Of the more than $7.6 billion in total OPEB liability held by North Carolina counties and municipalities, there is only about $399 million, or 5% of the unfunded total, set aside as actuarially determined assets. That leaves a net OPEB liability of almost $7.3 billion. 

Public pension plans, on the other hand, generally accrue larger asset pools. They can then choose to invest those assets, aiming to increase their value with market gains. Because local governments usually have scant or no OPEB assets, it is much more difficult to make profit-producing investments that would help to decrease OPEB shortfalls. 

“In combination with those challenges, demographic and inflationary pressures present stiff obstacles to getting a handle on OPEB obligations,” Treasurer Folwell said. 

If a local government provides options for retirees to remain on its health plan, it might pay all of a retiree’s premium or a subsidy. Data show average life expectancies are going up. That means retirees covered under a local government health plan are receiving OPEB benefits for more years than predicted. Local governments also can offer the opportunity to retirees to buy into their health care plan at full cost to the retiree. But because older retiree populations experience more — and more costly — health care treatments than younger employees, adding them to the insurance pool can ratchet up the costs. 

Medical inflation also takes a toll, Treasurer Folwell said. The cost of medical care typically outpaces other sectors of the economy, and local governments are saddled with higher expenses. The price of medical care has grown 110.3% since 2000, according to the Peterson-Kaiser Family Foundation Health System Tracker.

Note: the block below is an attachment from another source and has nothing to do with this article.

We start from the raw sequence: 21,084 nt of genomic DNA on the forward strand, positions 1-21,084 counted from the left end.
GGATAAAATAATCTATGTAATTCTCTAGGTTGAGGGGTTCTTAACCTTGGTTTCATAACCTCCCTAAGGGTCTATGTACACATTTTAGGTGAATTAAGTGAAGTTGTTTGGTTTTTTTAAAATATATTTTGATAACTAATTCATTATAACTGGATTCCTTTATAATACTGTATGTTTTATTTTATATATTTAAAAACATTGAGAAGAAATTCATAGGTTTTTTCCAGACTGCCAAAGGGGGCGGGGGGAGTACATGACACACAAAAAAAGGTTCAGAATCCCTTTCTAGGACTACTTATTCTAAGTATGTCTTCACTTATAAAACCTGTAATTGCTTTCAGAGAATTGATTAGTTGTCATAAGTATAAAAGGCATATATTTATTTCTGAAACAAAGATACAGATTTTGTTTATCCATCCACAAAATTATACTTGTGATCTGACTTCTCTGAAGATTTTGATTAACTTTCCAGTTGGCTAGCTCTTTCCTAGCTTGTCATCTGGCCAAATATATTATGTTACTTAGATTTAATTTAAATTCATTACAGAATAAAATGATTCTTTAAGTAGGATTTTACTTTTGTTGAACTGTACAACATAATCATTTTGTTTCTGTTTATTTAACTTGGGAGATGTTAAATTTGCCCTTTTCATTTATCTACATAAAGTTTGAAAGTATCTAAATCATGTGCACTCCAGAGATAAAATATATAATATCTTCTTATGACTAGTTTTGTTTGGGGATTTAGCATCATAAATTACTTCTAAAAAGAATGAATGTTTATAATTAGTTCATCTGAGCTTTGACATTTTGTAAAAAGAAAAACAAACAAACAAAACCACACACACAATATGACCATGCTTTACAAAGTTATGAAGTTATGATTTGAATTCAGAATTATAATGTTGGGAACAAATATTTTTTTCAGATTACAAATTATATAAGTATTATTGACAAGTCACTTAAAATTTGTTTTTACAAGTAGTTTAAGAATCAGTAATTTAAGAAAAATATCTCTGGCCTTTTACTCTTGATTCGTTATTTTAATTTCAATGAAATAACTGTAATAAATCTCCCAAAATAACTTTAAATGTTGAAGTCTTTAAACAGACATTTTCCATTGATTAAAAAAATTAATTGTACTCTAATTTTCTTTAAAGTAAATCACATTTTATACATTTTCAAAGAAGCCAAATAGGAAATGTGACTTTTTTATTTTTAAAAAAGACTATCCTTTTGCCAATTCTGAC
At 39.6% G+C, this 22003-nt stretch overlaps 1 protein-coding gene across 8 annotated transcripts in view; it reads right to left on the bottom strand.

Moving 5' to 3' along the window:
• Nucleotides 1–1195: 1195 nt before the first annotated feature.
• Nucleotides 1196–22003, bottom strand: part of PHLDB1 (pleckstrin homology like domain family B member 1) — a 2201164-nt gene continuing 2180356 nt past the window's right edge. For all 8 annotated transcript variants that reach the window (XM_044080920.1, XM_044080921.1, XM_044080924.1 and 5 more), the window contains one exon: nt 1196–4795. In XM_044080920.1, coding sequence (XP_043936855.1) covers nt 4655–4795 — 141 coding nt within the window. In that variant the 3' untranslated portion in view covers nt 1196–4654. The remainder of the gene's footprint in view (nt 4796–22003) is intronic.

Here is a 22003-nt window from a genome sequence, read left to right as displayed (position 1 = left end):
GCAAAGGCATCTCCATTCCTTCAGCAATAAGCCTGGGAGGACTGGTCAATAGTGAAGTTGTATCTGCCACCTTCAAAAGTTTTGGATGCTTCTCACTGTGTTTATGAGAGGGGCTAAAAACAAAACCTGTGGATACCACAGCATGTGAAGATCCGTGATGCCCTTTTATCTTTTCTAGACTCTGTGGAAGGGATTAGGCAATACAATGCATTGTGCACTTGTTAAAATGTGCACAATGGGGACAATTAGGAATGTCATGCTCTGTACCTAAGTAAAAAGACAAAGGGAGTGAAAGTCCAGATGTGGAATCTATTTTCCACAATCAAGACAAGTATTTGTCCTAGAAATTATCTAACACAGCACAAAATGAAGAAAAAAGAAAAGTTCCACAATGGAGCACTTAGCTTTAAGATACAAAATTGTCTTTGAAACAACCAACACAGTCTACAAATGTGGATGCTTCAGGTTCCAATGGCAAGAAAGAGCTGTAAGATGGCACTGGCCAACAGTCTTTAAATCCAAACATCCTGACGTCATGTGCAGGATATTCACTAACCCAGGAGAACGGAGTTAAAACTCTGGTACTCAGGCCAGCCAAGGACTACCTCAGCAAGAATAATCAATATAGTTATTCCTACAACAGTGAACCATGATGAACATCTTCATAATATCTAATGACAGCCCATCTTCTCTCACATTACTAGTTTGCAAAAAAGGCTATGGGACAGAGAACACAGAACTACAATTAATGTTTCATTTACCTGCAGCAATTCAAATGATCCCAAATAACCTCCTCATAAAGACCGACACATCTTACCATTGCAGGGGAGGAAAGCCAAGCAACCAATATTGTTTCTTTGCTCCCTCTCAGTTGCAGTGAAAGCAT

Treasurer Folwell has made OPEB liabilities a regular feature of an informational campaign at Local Government Commission (LGC) meetings. He regularly informs governmental borrowers who come before the commission about the level of OPEB and pension liabilities. The LGC, chaired by Treasurer Folwell and staffed by the Department of State Treasurer (DST), has a statutory duty to monitor the financial well-being of more than 1,100 local government units.  

“Local governments need to appreciate that budgeting for current OPEB expenses is not the same as meeting long-term requirements,” Treasurer Folwell said. “There is no time like the present to begin tackling this problem to ensure that promises made to public servants are fulfilled when those employees reach their post-employment years.”

One way local governments are taking steps to control costs is to end health insurance participation when a retiree becomes eligible to shift to Medicare coverage. Others have ended the benefit for new employees so their liability eventually will start to drop.

Local governments regularly come before the LGC when market conditions are favorable to refinance debt at lower interest rates to save money. One easy way they could help to shrink their OPEB liabilities is to dedicate those savings to their OPEB trust funds, Treasurer Folwell said. 

“The more information we provide, and the more we emphasize the scale of this problem, the more we are seeing at least an awareness among local government officials that they could be running out of road to kick this can,” Treasurer Folwell said. “They owe it to their citizens, taxpayers and especially the retirees whose years of dedicated work kept their communities running to take immediate steps to strengthen and preserve these important funds for this and future generations of public servants.” 

Table showing 10 NC counties with the highest OPEB


Table showing 10 NC municipalities with highest OPEB